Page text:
Alfred Rustad: Early Red River Valley Resident
The Red River Valley can provide bread and butter for itspeople and also for exportation to feed many times more than its inhabitants.To industrialize a valley, there must be farmers to work the land. Suchstatements were heard by many people who decided to come to the Red RiverValley to see if this was true. Descendants of the Pilgrims have come inthe tide of immigration to the Red River Valley. Many of the settlers havecome from Scandinavian countries bringing with them the Scandinavians traditionsand customs. Alfred Rustad came from Norway bringing with him the practicesof the Norwegians.
He was born near Oslo, Norway, where he spent his earliestyears. He attended a large school in Oslo, where the children attended schoolsix days a week.
The Rustad name was not always Rustad. Herman Thorson Rustad,his father, was the oldest son of the Thorson family who lived on the Rustadland. It is the Norwegian custom that when the oldest son leaves his family,he takes the name of the land as his family name and his father's name ashis second or middle name.
Herman Rustad's family immigrated to the United Stateswhen Alfred was twelve. In Norway he had been admitted into the fifth grade.But there was such a change in switching from the Norwegian language toEnglish that he had to begin school in first grade. He learned to speakEnglish fluently without a trace of an accent.
His parents homesteaded forty miles north of Williston,North Dakota in 1905. At that time Williston had only one store and a PortOffice. They were close to the school so he walked.
The first year they lived near Williston, their only shelterwas a tent and their warmth came from a kerosene stove. Alfred's brotherdug a hollow in the side of a hill, and lined the floor with sandstone.This was where his mother baked her bread.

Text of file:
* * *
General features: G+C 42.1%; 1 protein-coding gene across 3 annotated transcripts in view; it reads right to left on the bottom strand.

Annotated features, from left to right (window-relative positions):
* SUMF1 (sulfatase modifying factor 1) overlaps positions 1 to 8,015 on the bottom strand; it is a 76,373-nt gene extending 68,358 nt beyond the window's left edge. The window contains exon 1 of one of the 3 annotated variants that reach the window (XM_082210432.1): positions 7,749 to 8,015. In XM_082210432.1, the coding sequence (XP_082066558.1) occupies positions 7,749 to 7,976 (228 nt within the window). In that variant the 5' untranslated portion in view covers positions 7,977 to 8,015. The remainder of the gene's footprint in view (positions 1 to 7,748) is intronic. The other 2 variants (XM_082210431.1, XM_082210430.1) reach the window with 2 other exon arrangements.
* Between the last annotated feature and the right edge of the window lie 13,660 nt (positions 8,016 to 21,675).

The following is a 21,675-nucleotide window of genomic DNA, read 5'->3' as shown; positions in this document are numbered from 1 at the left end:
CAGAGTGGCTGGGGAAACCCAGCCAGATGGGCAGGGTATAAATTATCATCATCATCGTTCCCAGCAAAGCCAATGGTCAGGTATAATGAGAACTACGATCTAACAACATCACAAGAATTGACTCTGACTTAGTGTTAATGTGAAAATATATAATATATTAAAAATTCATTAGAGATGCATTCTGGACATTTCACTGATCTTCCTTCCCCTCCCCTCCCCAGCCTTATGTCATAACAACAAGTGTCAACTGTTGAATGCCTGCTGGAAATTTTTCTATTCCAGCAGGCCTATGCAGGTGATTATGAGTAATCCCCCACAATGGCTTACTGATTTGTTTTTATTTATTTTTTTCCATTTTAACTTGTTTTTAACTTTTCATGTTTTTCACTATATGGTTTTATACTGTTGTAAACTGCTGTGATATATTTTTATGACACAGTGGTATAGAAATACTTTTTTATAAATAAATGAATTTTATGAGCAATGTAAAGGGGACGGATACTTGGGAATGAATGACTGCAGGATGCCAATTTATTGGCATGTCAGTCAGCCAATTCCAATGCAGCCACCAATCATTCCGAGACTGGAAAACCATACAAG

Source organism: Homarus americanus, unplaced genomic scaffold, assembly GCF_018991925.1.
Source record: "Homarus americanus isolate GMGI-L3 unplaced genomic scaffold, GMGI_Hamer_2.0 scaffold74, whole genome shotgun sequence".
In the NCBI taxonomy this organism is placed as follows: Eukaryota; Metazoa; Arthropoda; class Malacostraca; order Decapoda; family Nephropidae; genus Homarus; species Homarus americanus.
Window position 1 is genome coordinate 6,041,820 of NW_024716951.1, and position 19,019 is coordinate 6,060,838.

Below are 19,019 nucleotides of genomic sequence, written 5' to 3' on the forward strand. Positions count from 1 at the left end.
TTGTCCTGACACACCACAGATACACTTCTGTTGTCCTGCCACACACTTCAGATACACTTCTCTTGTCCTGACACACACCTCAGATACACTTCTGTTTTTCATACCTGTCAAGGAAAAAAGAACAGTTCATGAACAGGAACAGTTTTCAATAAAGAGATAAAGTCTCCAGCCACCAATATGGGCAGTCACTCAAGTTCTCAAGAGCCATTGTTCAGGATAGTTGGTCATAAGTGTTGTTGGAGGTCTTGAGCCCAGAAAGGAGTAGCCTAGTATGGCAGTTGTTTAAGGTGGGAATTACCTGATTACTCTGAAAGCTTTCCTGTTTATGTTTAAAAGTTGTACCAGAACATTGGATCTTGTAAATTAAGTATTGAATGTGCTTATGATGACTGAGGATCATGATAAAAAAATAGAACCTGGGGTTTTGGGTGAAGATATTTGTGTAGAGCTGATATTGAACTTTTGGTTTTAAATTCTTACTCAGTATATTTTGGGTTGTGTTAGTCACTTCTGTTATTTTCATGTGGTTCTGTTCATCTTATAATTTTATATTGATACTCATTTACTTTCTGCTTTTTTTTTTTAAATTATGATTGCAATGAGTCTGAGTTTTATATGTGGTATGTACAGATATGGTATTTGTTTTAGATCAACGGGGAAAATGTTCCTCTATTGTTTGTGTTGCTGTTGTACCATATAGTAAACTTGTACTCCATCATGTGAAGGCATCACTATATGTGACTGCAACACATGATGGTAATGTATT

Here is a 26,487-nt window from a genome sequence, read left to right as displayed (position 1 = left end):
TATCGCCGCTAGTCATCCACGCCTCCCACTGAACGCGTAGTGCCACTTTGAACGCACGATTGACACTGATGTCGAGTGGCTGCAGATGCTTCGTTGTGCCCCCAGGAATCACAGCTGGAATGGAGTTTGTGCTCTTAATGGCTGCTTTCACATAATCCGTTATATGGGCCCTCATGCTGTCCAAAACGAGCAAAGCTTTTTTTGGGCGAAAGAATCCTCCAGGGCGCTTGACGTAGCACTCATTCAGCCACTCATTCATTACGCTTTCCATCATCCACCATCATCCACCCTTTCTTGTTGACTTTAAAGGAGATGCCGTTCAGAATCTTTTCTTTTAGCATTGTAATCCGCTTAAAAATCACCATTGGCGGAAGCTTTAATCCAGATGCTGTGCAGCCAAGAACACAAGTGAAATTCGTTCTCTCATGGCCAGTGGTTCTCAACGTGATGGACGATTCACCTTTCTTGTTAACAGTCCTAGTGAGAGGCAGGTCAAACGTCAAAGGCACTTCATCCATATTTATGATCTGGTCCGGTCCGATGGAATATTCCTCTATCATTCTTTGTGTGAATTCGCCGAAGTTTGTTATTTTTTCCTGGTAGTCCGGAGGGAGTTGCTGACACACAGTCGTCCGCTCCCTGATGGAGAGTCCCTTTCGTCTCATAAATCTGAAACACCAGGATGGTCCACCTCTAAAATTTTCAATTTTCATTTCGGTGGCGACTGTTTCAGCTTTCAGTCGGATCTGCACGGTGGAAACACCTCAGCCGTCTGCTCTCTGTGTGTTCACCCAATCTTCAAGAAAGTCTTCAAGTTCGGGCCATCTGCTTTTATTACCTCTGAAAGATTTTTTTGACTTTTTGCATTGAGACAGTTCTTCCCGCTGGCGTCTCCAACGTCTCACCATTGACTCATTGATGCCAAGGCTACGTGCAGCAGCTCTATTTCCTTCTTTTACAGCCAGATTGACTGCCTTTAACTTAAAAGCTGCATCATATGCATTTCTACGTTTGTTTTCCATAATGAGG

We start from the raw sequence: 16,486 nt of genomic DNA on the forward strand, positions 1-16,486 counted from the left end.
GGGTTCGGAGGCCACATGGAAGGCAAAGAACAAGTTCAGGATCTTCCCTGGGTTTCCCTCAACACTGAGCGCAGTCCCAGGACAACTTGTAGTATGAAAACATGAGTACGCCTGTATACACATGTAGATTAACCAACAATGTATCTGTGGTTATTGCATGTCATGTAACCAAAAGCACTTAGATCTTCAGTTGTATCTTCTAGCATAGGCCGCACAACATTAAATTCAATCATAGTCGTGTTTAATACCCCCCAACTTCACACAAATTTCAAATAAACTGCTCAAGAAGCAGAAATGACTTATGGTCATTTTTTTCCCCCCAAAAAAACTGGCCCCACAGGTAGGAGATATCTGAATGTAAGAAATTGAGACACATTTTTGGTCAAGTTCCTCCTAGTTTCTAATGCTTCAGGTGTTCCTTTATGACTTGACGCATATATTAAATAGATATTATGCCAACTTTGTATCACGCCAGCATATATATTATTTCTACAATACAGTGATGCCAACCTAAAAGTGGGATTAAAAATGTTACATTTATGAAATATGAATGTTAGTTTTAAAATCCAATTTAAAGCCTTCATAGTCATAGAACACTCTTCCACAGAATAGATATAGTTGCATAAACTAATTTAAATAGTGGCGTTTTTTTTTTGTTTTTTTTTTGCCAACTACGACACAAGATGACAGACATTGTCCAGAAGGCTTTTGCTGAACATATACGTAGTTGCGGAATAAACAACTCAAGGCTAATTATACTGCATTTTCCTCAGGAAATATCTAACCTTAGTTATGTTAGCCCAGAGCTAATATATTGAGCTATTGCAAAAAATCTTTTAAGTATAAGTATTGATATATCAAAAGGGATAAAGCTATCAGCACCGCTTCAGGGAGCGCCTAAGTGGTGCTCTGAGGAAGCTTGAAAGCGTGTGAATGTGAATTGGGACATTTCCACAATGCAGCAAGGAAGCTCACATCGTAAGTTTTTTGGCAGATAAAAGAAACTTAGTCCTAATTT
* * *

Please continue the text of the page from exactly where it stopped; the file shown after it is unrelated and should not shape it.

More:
Rabbits and prairie chickens were very plentiful and wereeaten as the main course for their meals. Groceries were brought from Willistonbut not daily because it was too far to walk.
Transportation was equally primitive, for when his familyfirst came to Williston, their only means of transportation were broncosand lumber wagons. Years later, they used horses and buggies. Their firstcar was a Model T which Alfred purchased in 1922.
Herman Rustad was very talented in carving diamond willowfence posts into lamps and canes. These fence posts had been in the groundfor more than fifty years, and were so hard in texture they would rot inthe ground. To gather these posts he went forty five miles up the MissouriRiver, east of Williston. This hobby was passed on in time to Alfred whocarves lamps and canes very uniquely.
Lignite coal, which is a brownish black coal and containsless carbon and more moisture than commercial grades of coal, was minedat Williston by the family and surrounding neighbors. It is a very softcoal, but they burned it in their wood and coal stoves.
During World War I he served our country by joining theArmy. He was stationed in France in the 313 Engineers 91st Regiment. Shortlyafter the war, he was married to Margaret Peterson, a school teacher fromAnoka, Minnesota. She was originally from Sletsvegholston, Denmark.